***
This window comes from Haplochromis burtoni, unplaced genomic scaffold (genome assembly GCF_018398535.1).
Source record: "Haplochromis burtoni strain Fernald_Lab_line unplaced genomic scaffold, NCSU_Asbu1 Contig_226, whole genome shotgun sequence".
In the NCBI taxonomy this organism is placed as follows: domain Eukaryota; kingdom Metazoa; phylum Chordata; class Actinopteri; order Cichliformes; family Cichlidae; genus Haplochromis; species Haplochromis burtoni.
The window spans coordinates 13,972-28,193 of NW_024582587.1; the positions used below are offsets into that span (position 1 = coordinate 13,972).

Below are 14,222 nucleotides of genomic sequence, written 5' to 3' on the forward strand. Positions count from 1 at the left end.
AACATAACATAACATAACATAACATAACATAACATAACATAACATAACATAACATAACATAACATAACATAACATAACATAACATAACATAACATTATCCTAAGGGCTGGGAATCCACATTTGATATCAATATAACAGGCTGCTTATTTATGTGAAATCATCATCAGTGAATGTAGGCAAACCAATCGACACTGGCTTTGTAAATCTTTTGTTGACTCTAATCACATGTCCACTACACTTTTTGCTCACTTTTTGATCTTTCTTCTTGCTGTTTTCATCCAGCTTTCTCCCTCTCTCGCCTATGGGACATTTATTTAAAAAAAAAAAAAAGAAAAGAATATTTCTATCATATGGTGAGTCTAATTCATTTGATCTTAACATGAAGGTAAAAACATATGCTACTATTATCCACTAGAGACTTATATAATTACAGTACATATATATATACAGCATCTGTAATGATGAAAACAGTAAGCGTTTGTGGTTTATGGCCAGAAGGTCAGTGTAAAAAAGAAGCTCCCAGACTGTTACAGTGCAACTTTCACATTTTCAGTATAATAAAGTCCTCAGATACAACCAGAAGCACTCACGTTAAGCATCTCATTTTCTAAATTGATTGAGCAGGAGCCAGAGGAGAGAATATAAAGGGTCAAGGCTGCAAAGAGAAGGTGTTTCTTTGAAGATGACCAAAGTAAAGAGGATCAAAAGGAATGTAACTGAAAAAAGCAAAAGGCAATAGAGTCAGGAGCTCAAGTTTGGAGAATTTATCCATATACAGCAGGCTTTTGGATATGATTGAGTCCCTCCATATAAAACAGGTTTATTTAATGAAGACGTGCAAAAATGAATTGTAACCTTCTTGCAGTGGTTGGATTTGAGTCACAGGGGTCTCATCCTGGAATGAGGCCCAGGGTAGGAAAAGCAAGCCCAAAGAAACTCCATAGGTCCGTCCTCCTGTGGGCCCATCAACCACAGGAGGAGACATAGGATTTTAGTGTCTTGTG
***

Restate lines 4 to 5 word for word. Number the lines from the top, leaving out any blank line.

The window spans coordinates 13,972-28,193 of NW_024582587.1; the positions used below are offsets into that span (position 1 = coordinate 13,972).

Below are 14,222 nucleotides of genomic sequence, written 5' to 3' on the forward strand. Positions count from 1 at the left end.